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ASD & Tuberous Sclerosis Complex
Aug 8 2012
Dec 31 2014
Location:Laboratories of Cognitive Neuroscience, Division of Developmental Medicine, Boston Children's Hospital
Together with the University of California, Los Angeles, we are investigating the development of Tuberous Sclerosis Complex (TSC), a genetic disorder. Up to 60% of children with TSC develop autism, but often the diagnosis is not made until much later in childhood. Our aim is to identify pathways to earlier identification of autism spectrum disorders, which leads to earlier interventions and, hopefully, better behavioral outcomes.
To properly investigate the development of children with TSC we are also recruiting typically developing children to provide comparison data.
Eligibility for Study Participation:
Typically developing infants 3 to 12 months of age who
have no history of pre or postnatal difficulties
Infants with TSC from 3 to 24 months of age
If you decide to participate in this study, which has a longitudinal design, it will involve multiple visits to the LCN at regular time points during your baby's first 3 years of life. Each visit will last about 2 1/2 hours and will be scheduled at a time that is convenient for you and your child. Parents will be with their child at all times. There is also an optional sleeping MRI portion of study.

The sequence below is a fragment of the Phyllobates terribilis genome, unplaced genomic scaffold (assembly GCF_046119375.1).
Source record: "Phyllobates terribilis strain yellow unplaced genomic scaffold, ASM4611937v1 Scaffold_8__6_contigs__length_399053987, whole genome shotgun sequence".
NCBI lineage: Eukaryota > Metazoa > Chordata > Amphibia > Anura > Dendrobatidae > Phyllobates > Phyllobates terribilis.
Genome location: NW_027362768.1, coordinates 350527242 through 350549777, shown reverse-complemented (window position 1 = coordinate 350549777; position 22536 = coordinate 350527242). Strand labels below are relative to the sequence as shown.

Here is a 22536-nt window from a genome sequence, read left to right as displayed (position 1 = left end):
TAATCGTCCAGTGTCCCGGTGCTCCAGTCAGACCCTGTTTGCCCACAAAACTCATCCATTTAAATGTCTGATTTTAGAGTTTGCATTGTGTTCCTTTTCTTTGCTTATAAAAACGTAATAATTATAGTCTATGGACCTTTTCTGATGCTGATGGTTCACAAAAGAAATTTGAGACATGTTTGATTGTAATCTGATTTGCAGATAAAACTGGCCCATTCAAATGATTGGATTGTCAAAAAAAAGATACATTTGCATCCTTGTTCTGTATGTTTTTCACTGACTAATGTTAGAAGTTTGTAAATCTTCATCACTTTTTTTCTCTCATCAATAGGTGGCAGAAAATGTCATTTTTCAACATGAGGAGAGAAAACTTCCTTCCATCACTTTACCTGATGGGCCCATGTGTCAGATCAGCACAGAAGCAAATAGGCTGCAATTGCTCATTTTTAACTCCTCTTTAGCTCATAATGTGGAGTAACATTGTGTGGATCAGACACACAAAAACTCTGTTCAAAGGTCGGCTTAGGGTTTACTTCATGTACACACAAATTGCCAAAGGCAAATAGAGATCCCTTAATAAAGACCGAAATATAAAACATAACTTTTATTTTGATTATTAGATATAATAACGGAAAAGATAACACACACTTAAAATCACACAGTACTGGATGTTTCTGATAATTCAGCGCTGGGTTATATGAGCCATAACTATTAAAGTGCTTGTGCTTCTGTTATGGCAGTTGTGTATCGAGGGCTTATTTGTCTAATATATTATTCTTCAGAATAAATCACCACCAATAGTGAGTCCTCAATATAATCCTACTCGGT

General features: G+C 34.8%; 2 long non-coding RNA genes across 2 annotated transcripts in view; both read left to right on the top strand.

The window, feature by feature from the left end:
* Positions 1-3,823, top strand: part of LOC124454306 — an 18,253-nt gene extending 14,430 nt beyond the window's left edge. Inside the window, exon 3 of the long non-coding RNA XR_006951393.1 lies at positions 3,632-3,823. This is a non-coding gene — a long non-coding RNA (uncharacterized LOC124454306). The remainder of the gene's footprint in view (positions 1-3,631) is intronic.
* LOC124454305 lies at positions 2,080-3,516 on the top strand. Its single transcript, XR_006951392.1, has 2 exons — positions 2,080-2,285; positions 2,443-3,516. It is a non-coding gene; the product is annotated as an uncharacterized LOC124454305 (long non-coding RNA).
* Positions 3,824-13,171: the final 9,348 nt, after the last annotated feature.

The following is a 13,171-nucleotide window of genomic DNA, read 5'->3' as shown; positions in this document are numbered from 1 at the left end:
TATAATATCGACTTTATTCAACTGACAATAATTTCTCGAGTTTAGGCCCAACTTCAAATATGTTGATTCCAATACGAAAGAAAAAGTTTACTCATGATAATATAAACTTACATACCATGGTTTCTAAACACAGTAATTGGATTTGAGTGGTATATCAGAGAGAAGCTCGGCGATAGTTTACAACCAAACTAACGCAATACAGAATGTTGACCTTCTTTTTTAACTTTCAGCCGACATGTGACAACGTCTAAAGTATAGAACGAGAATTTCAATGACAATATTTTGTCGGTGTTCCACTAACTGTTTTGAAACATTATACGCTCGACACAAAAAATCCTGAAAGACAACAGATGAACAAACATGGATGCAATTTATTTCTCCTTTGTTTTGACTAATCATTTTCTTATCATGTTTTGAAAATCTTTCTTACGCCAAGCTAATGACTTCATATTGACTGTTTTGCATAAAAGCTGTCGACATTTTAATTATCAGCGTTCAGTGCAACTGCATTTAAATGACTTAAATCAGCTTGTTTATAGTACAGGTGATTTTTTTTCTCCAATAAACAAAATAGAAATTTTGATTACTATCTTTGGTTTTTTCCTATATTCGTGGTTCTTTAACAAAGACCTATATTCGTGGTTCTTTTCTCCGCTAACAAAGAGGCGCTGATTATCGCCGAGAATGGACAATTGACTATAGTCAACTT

Tuberous Sclerosis Complex (TSC) is a genetic disorder caused by mutations in either the TSC1 or TSC2 genes. TSC is characterized by the widespread growth of benign, tumor-like nodules called hamartomas in multiple organ systems, including the brain. It is strongly associated with cognitive impairment, behavioral disturbances, and autism spectrum disorders (ASD), and these neurodevelopmental disorders can cause significant disability from early infancy through adulthood.Cognitive impairment has been reported in 44-80% of individuals with TSC, ranging from learning disabilities to more profound intellectual impairment.
We are using behavioral tests as well as measures of the brain’s electrical response to faces to characterize the development of children with and without TSC and evaluate their risk for autism. We will follow infants from age three months through age three, at which time they will be evaluated for autism concerns. We will then determine if any early abnormalities in behavior and face processing can predict autism in these infants.
Tessa Clarkson; email@example.com
For more information visit: http://childrenshospital.org/cfapps/research/data_admin/Site2205/mainpageS2205P59.html